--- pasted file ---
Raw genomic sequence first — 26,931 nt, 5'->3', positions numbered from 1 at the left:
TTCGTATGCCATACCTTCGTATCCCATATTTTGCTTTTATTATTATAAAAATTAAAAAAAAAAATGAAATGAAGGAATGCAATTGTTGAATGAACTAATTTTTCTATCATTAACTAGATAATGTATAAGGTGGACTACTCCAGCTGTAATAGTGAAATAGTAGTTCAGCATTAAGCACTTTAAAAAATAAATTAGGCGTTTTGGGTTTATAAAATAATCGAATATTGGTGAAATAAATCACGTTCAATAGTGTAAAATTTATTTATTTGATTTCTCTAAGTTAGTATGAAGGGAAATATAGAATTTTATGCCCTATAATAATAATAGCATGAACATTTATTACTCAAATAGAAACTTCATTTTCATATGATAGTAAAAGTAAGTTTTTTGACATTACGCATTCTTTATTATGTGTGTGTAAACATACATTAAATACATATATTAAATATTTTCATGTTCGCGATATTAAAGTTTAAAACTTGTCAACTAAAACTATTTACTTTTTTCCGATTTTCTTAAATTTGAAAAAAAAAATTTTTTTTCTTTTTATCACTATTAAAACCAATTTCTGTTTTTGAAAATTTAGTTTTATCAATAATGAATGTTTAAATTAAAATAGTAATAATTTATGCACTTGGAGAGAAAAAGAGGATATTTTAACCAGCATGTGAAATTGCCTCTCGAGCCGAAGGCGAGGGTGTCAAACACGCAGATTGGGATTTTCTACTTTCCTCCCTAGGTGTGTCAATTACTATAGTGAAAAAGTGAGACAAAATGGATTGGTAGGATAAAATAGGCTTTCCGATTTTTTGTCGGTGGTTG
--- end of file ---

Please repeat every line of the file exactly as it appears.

Raw genomic sequence first — 26,931 nt, 5'->3', positions numbered from 1 at the left:
TTCGTATGCCATACCTTCGTATCCCATATTTTGCTTTTATTATTATAAAAATTAAAAAAAAAAATGAAATGAAGGAATGCAATTGTTGAATGAACTAATTTTTCTATCATTAACTAGATAATGTATAAGGTGGACTACTCCAGCTGTAATAGTGAAATAGTAGTTCAGCATTAAGCACTTTAAAAAATAAATTAGGCGTTTTGGGTTTATAAAATAATCGAATATTGGTGAAATAAATCACGTTCAATAGTGTAAAATTTATTTATTTGATTTCTCTAAGTTAGTATGAAGGGAAATATAGAATTTTATGCCCTATAATAATAATAGCATGAACATTTATTACTCAAATAGAAACTTCATTTTCATATGATAGTAAAAGTAAGTTTTTTGACATTACGCATTCTTTATTATGTGTGTGTAAACATACATTAAATACATATATTAAATATTTTCATGTTCGCGATATTAAAGTTTAAAACTTGTCAACTAAAACTATTTACTTTTTTCCGATTTTCTTAAATTTGAAAAAAAAAATTTTTTTTCTTTTTATCACTATTAAAACCAATTTCTGTTTTTGAAAATTTAGTTTTATCAATAATGAATGTTTAAATTAAAATAGTAATAATTTATGCACTTGGAGAGAAAAAGAGGATATTTTAACCAGCATGTGAAATTGCCTCTCGAGCCGAAGGCGAGGGTGTCAAACACGCAGATTGGGATTTTCTACTTTCCTCCCTAGGTGTGTCAATTACTATAGTGAAAAAGTGAGACAAAATGGATTGGTAGGATAAAATAGGCTTTCCGATTTTTTGTCGGTGGTTG